1st LD Writethru: UN envoy warns of spillover of Israeli-Palestinian conflict into Syria

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UNITED NATIONS, Oct. 30 (Xinhua) -- UN Special Envoy for Syria Geir Pedersen on Monday warned that spillover of the Israeli-Palestinian conflict into Syria has already begun.

Since March 2020, the Syrian conflict has been in a kind of strategic stalemate characterized by static front lines, persistent violence and sporadic escalation, with de facto authorities entrenching their control and five foreign armies present and active, he told the Security Council.

"However, I have long warned that this status quo leaves Syria at risk of drifting into deeper and prolonged fragmentation and that it involves escalation risks of the most frightening kind," he said. "My warnings have grown louder this year as we have seen growing instability and violence, exacerbated by the lack of a meaningful political process. Today, I am sounding an alarm that the situation is now at its most dangerous (point) for a long time."

Pedersen said he is sounding the alarm because, on top of the violence emanating from the Syrian conflict itself, the Syrian people now face a terrifying prospect of a potential wider escalation, given the alarming developments in Israel and the occupied Palestinian territory and the region.

"Spillover into Syria is not just a risk. It has already begun," he said.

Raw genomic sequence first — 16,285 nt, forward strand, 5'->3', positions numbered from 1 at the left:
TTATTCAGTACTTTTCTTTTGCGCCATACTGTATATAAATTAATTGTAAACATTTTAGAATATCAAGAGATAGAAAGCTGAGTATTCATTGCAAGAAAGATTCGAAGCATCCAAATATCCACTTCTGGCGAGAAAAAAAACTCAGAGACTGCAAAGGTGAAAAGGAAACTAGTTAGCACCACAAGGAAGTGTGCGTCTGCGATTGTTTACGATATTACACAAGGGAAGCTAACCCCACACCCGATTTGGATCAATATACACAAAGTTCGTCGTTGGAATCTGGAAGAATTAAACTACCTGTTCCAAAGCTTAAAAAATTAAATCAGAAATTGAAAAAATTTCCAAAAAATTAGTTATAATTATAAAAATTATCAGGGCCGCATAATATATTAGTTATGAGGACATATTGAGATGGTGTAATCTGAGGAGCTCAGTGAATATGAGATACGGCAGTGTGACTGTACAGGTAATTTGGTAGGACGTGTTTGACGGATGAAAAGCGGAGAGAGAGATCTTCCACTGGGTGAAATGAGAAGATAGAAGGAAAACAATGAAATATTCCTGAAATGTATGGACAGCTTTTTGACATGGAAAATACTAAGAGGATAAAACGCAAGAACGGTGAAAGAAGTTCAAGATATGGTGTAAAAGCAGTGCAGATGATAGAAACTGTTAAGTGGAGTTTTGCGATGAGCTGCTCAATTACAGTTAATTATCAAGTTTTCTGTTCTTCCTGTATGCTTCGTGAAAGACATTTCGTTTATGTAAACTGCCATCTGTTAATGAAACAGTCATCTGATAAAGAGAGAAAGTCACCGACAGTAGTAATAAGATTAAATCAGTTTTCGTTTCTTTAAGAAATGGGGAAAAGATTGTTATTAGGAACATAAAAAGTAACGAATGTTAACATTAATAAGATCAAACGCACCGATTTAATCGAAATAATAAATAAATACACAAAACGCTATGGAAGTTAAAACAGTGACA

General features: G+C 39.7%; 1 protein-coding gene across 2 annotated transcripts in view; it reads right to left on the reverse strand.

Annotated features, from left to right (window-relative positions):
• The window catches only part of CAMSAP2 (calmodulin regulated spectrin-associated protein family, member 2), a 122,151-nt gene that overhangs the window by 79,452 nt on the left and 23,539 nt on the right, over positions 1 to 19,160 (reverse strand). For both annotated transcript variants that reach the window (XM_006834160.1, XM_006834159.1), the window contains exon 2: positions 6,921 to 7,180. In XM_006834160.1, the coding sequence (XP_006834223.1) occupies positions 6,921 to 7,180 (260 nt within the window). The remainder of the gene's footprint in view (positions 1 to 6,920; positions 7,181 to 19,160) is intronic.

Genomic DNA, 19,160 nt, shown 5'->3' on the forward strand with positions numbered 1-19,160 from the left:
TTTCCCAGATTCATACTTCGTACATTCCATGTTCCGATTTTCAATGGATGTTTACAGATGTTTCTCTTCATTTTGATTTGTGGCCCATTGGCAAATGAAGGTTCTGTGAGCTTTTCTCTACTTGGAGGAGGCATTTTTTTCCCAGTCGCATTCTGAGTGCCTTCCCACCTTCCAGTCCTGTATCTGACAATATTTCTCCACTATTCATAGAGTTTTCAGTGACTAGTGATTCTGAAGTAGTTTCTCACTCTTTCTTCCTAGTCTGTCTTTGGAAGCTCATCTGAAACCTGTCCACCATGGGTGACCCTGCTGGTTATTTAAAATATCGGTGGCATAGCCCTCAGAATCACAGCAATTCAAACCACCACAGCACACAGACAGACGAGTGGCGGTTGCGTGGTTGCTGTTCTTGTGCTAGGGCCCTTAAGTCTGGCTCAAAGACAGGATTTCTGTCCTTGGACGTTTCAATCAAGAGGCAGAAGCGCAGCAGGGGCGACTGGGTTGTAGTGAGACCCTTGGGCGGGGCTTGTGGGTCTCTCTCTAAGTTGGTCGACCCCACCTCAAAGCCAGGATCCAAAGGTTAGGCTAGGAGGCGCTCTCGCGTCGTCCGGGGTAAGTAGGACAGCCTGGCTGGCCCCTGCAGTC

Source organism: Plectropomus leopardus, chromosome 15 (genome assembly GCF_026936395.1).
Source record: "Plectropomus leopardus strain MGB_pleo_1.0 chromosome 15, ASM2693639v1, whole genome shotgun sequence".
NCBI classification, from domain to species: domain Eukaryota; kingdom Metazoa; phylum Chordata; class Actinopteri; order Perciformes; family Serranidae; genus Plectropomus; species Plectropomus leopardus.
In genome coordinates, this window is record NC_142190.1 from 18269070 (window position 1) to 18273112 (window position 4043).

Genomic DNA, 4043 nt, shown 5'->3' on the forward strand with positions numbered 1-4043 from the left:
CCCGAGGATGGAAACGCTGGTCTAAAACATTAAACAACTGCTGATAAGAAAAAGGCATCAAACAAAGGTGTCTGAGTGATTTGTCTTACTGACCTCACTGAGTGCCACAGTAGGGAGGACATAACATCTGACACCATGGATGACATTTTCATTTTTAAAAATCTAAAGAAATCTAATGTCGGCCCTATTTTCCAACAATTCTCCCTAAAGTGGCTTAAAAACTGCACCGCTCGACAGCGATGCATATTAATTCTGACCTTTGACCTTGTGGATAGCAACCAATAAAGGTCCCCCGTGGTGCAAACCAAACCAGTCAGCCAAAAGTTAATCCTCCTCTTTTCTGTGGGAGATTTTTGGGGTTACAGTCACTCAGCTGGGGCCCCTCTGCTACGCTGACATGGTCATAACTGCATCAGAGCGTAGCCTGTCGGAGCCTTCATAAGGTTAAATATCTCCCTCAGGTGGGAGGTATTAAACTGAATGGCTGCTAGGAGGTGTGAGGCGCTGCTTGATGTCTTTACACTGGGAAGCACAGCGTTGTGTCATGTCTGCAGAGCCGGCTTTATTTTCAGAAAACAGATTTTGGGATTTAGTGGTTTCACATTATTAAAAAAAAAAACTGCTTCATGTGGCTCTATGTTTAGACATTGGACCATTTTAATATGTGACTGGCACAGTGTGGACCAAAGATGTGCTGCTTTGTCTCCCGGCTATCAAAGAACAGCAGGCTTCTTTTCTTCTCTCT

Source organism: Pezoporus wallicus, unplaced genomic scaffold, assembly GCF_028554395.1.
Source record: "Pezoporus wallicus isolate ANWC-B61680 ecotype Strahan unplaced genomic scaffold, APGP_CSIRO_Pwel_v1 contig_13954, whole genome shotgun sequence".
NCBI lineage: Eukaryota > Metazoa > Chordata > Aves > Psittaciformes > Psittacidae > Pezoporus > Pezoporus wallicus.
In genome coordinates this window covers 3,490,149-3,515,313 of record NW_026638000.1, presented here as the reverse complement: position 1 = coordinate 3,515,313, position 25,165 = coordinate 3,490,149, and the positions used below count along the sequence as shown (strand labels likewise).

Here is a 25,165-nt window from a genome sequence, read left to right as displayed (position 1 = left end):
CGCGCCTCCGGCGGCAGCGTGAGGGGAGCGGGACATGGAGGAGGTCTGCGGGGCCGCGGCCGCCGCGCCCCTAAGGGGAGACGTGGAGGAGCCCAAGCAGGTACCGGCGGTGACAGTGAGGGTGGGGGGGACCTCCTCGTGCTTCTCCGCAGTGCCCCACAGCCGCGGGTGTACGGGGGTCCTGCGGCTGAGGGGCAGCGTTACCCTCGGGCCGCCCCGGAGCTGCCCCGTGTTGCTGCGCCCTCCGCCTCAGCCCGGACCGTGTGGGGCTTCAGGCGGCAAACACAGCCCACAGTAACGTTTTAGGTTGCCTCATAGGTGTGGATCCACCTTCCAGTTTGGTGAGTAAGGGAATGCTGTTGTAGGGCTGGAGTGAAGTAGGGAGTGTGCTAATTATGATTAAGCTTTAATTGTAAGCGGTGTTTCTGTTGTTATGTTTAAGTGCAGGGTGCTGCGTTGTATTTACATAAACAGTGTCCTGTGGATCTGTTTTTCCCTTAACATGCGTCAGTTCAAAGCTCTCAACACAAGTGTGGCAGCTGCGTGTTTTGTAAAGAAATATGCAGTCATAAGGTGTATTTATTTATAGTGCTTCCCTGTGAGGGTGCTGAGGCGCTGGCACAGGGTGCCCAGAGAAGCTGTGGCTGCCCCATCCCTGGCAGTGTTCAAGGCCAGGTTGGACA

Airstrikes, attributed to Israel, have hit Aleppo and Damascus airports several times in the past month. In addition, Israel says it has responded with artillery, mortar and airstrikes toward what they said were a number of launches from Syria toward Israel on the occupied Syrian Golan. The Syrian government says some of its soldiers were killed and injured in these strikes, as well as civilian workers in the strikes on the airports, said Pedersen.

Meanwhile, the United States says its forces have faced multiple attacks by groups that it claims are backed by Iran, including on Syrian territory. Last week, the United States carried out strikes on facilities in Syria that it claims are used by Iran's Islamic Revolutionary Guard Corps and groups it backs. Further exchanges were reported again on Monday, he noted.

"With the wider region at its most dangerous and tense (point) in a very long time, fuel is being added to a tinderbox that was already beginning to ignite. Even before the regional developments, Syria was seeing the worst surge in violence in more than three years," he said.

There has been a significant intensification of attacks on government-controlled areas in Syria. This includes a deadly attack on the graduation ceremony of a military academy in Homs, which remains unclaimed and which the government attributed to terrorist organizations, as well as further attacks in subsequent days. It also includes reports of rocket attacks throughout October from Security Council-listed terrorist organization Hayat Tahrir al-Sham. Hundreds were reportedly injured and many dozens killed, among them civilians, he said.